Historical Portraits Picture Archive

A European lady, wearing traditional Chinese dress, red robes and beaded headdress, a fan in her hand c.1770

 English School 

A European lady, wearing traditional Chinese dress, red robes and beaded headdress, a fan in her hand,  English School
Watercolour on ivory
18th Century
Oval, 50mm (2in) high
This rare portrayal of a European female sitter in Chinese dress was probably painted by an English artist working in China. Examples of European women wearing Chinese dress can be found painted by both Chinese and European artists; respectively the best known examples being a reverse glass painting of Miss and Mrs. Revell [circa 1780, Peabody Essex Museum, Salem, Massachusetts AE85763] and Tilly Kettle’s portrait of Mrs. Yates as Mandane in ‘The Orphan of China’ [1765, Tate, London T03373].

European-style oil painting was introduced to into China during the seventeenth century and by the 18th century secular oil portraits had become part of an ‘imperial tradition’.[1] The artist of this portrait demonstrates an awareness of the European portrait miniature, using ivory as a support for watercolour painting. Both men and women occasionally dressed in Chinese costume for entertainment, although the Peabody Essex museum example confirms that European women living in China adopted Chinese dress.[2] The somewhat amateur nature of this portrait is perhaps an indication of how few professional European portrait miniature artists could be found in China during the eighteenth century, although a few did attempt to gain commissions there.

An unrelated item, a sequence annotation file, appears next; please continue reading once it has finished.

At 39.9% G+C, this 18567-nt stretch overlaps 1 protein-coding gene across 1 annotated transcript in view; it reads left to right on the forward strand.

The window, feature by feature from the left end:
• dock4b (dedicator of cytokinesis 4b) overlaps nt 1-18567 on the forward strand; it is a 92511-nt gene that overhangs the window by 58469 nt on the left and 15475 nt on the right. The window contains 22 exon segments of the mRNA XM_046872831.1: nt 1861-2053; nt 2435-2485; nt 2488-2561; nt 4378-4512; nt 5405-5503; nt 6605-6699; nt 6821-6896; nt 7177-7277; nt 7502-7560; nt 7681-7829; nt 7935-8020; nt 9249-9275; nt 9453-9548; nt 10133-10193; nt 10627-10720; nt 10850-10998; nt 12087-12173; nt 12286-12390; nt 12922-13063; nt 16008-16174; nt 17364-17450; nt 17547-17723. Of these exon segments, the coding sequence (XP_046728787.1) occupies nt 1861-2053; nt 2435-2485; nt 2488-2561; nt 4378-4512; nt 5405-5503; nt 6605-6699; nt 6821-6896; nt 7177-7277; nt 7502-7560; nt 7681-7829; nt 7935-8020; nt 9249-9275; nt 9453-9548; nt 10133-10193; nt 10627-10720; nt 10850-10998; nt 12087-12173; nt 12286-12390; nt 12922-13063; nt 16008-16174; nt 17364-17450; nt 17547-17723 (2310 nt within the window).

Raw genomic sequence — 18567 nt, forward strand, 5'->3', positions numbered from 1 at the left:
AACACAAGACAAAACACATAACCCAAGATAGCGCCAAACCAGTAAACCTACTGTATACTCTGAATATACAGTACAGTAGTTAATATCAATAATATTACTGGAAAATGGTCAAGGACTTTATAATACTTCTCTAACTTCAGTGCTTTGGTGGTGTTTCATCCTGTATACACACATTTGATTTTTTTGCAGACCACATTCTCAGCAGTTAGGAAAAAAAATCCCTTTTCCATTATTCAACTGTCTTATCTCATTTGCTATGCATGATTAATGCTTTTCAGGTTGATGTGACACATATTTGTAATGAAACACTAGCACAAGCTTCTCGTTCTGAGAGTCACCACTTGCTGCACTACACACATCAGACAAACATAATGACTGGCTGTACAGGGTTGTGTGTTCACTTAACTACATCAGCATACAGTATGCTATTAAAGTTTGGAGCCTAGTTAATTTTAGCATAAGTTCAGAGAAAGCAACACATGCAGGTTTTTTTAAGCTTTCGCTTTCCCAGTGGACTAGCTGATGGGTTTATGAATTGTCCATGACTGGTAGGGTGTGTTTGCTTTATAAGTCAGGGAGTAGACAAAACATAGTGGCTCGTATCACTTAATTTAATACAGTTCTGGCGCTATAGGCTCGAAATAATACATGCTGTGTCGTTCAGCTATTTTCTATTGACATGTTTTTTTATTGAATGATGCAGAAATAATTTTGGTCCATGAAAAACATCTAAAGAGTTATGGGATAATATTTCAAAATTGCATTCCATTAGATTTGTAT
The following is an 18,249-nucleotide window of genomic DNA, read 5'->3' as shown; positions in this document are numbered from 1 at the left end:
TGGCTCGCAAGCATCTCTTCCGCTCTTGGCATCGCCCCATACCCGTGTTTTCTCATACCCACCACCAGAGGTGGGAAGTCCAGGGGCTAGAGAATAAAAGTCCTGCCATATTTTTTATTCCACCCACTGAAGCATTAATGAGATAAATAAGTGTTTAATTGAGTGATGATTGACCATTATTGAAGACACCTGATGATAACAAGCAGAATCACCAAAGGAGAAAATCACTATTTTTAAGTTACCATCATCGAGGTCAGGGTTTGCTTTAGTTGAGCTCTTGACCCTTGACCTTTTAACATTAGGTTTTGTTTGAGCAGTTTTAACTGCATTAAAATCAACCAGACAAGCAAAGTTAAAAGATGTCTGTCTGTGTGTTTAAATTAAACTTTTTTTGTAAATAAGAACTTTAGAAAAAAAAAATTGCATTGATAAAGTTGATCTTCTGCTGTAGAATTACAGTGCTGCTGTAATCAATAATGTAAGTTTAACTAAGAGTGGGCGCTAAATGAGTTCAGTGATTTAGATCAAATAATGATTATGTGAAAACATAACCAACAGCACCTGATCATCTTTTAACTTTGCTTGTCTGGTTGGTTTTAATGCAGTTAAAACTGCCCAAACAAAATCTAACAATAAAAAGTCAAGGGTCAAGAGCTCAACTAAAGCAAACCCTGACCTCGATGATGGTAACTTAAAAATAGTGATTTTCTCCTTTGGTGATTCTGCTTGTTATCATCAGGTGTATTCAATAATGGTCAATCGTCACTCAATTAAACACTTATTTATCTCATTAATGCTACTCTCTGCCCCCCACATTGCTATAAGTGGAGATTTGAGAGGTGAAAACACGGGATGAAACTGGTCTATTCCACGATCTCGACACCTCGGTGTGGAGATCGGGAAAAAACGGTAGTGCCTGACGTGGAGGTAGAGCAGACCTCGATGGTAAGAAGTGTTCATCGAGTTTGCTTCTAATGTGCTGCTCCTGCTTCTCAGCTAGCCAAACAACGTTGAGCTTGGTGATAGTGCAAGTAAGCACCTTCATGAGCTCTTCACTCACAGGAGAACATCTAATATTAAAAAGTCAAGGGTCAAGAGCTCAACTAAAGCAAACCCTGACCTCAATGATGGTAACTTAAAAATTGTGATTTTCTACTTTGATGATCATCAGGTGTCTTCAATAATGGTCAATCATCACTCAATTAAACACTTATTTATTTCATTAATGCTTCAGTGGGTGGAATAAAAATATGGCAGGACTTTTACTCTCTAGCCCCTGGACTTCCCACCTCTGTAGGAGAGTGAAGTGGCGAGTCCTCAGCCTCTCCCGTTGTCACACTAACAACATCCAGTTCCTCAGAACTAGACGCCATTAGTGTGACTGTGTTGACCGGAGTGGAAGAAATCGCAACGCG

The style and flattened perspective of this portrait reflect that of Chinese traditional reverse glass painting. Although the artist is at present unknown, it is probable that they were aware of this art form. The artist also reflects an acquaintance with traditional Chinese painting known as meiren hua (‘painting of a beauty’), in which delicate women, often courtesans, were presented in relaxed and informal poses, their hands painted loosened and elongated. The lifted hand is also a gesture frequently found in eighteenth century European portraits.

The combination of style and technique shown in this miniature represents something of a unique combination of Chinese and European culture in portrait painting.

1. In the nineteenth century, Chinese artists such as Lam Qua (1801-1860), would train under Western artists (in Lam Qua’s case, George Chinnery) and combine Chinese taste with European aesthetics.
2. ‘Mrs.’ and ‘Miss.’ Revell were the wife and daughter of Henry Revell (1713-1780), recorded as living in Canton from 1757. He was chief of council, eventually becoming Chief Supercargo of the East India Company.
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